Weakly-Supervised Deep learning for Left Ventricle Fibrosis Segmentation in Late Gadolinium Enhanced Cardiac MRI using Image Level Labels.

Roel Klein1, Florence van Lieshout2, Maarten Kolk3, Kylian van Geijtenbeek3, Fleur Tjong3, Romy Vos3, Samuel RuipĂ©rez-Campillo4, Ruibin Feng4, Brototo Deb4, Prasanth Ganesan4, Reinoud Knops3, Ivana Isgum5, Sanjiv Narayan4, Erik Bekkers6, Bob de Vos5
1Department of Cardiology, Amsterdam Medical Centers (location AMC), University of Amsterdam, 2Department of Cardiology, Amsterdam University Medical Centers, University of Amsterdam, 3Department of Cardiology, Amsterdam University Medical Centers (location AMC), University of Amsterdam, 4Department of Medicine, Stanford University, 5Department of Biomedical Engineering, Amsterdam Universitair Medische Centra, University of Amsterdam, 6Faculty of Science, University of Amsterdam


Abstract

Background:

Automated segmentation and quantification of myocardial fibrosis in LGE cardiac MRI (CMR) has the potential to improve efficiency and precision of diagnosis and treatment of cardiomyopathies. However, state-of-the-art Deep Learning approaches require manual pixel-level annotations, which are cumbersome to obtain, and ambiguity in interpretation results in high interobserver variability. We hypothesize that a weakly-supervised fibrosis segmentation method may be a better alternative for detection of fibrosis, allowing for expedited and scalable dataset curation and potentially greater generalizability.

Methods:

Short-axis CMRs with late gadolinium enhancement (LGE) were retrospectively obtained from 470 patients with ischemic and non-ischemic cardiomyopathies. Each LGE CMR had on average 10 image slices. For image-level detection of fibrosis a dilated residual network (DRN) was trained on 430 CMRIs with image-level fibrosis annotations, validated and tested using 20 CMRs each with pixel-precise delineation of fibrotic lesions. Lesion delineations were obtained from the network using Class Activation Maps (CAMs). To guide fibrosis predictions, a U-Net was tasked with delineation of the LV myocardium using 75 CMRs with 70/10/20 training/validation/test-split (Dice score 0.821). Subsequently, the CAMs are restricted to the U-net myocardium predictions. The model is evaluated for image-level classification and pixel-level fibrosis segmentation.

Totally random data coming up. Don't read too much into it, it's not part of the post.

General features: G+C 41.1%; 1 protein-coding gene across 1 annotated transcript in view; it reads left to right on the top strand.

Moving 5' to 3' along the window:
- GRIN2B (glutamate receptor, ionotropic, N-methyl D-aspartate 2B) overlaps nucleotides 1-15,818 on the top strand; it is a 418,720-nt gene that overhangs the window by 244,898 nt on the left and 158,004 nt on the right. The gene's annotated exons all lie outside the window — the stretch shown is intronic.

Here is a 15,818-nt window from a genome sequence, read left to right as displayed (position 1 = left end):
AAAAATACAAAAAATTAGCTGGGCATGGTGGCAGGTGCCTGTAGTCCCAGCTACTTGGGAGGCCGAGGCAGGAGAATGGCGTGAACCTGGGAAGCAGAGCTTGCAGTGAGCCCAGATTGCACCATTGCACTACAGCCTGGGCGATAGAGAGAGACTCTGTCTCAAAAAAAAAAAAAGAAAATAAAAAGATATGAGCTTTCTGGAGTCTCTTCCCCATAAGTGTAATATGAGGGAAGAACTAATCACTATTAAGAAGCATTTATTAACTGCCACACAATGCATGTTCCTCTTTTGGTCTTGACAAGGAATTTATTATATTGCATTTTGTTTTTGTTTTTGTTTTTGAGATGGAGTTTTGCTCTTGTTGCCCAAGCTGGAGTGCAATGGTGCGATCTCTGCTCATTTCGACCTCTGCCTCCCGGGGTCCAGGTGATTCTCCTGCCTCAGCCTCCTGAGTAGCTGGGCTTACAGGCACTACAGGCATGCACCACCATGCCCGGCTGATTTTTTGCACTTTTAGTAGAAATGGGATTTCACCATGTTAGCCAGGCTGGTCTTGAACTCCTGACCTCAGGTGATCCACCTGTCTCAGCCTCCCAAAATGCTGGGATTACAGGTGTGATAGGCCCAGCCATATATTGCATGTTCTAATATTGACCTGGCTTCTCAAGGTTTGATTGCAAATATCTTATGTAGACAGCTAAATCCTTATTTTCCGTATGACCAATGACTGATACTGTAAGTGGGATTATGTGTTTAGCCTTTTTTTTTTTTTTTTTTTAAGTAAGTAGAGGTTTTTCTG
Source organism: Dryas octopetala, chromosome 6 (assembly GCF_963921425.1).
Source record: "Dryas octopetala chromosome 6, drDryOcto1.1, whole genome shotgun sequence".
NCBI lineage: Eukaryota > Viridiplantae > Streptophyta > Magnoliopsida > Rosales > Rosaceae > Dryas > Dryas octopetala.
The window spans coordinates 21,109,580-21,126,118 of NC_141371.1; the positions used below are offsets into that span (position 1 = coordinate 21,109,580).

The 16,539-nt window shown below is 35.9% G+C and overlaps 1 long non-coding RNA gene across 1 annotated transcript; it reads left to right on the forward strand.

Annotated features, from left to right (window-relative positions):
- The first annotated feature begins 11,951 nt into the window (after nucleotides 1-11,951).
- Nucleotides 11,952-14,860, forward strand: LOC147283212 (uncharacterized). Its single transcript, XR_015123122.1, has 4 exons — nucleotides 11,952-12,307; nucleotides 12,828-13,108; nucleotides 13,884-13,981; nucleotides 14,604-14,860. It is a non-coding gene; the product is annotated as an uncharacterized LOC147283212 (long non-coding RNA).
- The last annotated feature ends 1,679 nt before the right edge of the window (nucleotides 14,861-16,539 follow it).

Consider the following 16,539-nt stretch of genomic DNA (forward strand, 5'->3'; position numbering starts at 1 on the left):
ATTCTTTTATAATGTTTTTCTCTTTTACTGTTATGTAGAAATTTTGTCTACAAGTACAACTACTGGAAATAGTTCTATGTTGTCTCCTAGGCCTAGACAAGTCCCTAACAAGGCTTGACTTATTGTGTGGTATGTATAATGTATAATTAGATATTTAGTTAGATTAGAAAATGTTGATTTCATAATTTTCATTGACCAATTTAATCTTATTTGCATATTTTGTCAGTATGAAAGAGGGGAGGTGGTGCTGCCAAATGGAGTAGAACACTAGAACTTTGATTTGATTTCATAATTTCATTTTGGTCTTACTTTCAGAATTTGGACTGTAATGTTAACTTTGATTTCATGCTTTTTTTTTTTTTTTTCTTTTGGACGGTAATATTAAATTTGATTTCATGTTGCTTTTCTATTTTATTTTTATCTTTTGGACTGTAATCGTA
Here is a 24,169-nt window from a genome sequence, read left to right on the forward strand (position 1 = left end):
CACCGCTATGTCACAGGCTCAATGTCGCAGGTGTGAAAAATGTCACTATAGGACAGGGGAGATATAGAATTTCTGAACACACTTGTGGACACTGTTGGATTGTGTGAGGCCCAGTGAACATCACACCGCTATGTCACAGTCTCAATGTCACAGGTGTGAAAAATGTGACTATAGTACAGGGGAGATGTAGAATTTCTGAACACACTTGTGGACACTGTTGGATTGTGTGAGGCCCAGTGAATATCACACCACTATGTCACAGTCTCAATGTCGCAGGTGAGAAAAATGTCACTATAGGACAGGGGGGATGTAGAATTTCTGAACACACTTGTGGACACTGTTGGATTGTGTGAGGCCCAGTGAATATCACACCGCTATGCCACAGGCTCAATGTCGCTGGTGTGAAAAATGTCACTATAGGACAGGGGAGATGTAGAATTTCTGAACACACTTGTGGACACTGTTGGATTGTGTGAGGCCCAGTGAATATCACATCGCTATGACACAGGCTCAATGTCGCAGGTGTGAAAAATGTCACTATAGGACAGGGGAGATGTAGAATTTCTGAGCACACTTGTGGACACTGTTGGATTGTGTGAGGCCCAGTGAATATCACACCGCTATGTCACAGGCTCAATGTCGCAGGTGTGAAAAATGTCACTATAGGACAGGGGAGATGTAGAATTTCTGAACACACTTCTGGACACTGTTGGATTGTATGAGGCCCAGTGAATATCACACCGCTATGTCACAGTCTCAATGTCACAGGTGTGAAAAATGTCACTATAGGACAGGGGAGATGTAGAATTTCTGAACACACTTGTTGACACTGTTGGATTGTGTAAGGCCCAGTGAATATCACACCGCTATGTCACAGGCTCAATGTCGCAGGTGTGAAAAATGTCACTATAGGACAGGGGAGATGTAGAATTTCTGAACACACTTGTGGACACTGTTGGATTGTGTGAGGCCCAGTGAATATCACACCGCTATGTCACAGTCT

Results:

Automatic image-level fibrosis classification resulted in an Area Under the Receiver Operator Curve of 0.95 and an accuracy of 0.86. Our method, trained with only image-level labels, reached a reliable pixel-level segmentation performance with a Dice score of 0.54.

Conclusion:

Our Deep Learning models show promising results for both image-level fibrosis classification and fibrosis segmentation in LGE CMR, despite only being trained for image-level predictions. Both can provide invaluable features for subsequent automated diagnosis and risk prediction.